artist statement
Having been raised in Utah as a member of the Church of Jesus Christ of Latter Day Saints (commonly known as the Mormon Church), I have inherited the unique culture of a tightly woven and historically autonomous community. Though Mormons share the landscape and history of America, many Mormon customs and beliefs vary from (or are even contradictory to) what many consider modern American values. As a part of this distinctive culture, I feel we have also developed an unusual visual language and aesthetic. My artwork is an exploration of this particular visual legacy and an examination of how it interacts with the culture of America and the language of the contemporary art world.

As a result of my upbringing in the Mormon Church, I have always been aware of my genealogy and heritage. Seeing the extensive maps of our family’s ancestry has influenced my perspective of my own mortality. Drawing inspiration from the phenomenon of time and history, many of my working methods employ processes of simultaneous accumulation and decay. My familiarity with these visual family diagrams has also made quantity an important element in my work. I am fascinated by the intrinsic structure of numbers, as well as the differences that exist when viewing the individual, versus a family, or a community of objects.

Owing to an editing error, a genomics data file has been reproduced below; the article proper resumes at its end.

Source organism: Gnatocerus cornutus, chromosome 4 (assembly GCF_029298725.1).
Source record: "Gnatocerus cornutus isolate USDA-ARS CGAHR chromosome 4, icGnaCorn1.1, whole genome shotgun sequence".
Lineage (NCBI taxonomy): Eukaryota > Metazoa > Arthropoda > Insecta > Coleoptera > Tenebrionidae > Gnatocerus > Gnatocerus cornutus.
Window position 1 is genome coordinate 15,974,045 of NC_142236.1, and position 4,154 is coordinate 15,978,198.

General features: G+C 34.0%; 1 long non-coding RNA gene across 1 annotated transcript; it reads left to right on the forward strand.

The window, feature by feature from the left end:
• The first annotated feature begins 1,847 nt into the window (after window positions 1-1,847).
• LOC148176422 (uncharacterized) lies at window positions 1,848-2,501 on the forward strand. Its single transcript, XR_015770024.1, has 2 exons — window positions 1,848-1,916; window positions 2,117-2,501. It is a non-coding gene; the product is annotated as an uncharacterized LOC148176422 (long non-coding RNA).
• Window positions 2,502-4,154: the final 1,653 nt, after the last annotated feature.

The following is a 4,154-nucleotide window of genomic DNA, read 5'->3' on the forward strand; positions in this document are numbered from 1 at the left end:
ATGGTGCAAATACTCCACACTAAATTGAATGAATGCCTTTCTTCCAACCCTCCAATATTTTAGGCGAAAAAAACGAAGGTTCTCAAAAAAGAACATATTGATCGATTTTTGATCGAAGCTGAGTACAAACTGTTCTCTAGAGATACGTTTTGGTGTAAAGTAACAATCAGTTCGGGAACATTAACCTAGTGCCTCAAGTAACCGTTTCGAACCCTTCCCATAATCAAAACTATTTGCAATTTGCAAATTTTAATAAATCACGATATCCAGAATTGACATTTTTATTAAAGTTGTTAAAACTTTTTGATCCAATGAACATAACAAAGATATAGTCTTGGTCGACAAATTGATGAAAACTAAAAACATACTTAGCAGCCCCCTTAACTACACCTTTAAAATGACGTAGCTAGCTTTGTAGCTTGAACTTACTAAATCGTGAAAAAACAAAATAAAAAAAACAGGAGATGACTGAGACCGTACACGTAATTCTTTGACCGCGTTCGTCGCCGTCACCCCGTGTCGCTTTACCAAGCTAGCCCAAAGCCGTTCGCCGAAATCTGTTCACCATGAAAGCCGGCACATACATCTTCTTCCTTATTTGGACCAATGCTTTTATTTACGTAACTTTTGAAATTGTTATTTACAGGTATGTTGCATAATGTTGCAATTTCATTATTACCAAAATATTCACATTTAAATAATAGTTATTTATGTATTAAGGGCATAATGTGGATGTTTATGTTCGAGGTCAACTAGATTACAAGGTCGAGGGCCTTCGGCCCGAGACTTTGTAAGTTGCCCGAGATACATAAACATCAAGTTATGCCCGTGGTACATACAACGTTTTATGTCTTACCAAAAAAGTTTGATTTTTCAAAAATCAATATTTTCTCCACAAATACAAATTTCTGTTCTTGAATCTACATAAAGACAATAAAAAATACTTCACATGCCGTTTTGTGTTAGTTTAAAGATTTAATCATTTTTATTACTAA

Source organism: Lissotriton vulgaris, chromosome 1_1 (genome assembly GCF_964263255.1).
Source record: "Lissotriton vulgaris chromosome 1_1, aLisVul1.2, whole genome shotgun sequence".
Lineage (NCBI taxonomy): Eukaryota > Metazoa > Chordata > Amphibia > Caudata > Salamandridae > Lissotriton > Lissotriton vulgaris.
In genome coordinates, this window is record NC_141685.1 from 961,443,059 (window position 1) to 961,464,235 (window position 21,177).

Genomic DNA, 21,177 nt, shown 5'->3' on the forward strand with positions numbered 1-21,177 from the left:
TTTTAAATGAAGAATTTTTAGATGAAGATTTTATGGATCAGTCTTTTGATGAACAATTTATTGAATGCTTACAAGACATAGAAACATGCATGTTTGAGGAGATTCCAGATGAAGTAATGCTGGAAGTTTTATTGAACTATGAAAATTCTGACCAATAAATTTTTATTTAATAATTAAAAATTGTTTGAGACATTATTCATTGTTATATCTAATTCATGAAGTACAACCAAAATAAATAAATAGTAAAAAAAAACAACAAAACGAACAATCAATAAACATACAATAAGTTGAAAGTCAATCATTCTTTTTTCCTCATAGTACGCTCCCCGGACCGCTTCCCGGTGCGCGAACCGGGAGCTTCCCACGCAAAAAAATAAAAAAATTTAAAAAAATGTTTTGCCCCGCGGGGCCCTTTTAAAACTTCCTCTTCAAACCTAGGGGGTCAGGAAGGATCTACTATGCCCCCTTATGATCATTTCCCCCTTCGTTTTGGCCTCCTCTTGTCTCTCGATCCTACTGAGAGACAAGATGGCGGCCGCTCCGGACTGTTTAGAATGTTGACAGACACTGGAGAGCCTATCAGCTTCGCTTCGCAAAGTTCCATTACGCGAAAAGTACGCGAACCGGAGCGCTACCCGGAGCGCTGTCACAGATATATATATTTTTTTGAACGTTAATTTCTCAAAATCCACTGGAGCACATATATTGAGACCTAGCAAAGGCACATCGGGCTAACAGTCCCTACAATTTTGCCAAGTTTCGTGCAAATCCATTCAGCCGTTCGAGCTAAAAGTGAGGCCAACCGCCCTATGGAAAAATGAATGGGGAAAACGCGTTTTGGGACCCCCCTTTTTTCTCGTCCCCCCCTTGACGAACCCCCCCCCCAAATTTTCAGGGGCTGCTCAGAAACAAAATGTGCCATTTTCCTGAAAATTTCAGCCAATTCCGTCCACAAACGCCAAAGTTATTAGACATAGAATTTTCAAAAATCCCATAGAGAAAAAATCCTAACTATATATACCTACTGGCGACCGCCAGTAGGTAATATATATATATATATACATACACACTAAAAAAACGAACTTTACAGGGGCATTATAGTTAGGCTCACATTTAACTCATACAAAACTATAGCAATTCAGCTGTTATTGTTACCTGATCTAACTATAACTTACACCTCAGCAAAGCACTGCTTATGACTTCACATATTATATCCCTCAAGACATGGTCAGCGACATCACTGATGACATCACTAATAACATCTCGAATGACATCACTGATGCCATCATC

Influenced by the emphasis on food storage in LDS culture, my sculpture often involves canned or storable food items and other emergency supplies. I am most comfortable when involved with cooking methods and ingredients, and for me they carry a greater significance and have more creative potential than most art materials and processes. In my recent drawings, I begin by making marks on paper with olive oil, grape juice and other edible materials. I then bake them in the oven, which stabilizes the olive oil and darkens the paper and the other drawing substances.

Many of the images I use, such as the sego lily and the beehive, have historical significance or are symbolic emblems representing the state of Utah or the LDS Church. I often use the image of the Angel Moroni, a trumpeting figure who sits atop most LDS temples. I have also used shapes and images that are derived from actual funerary monuments or inherited objects.

Though much of the material and imagery I use carries specific meaning within the Utah and Mormon community, I hope to communicate ideas of spirituality, safety, legacy and ceremony that can be understood by a universal audience.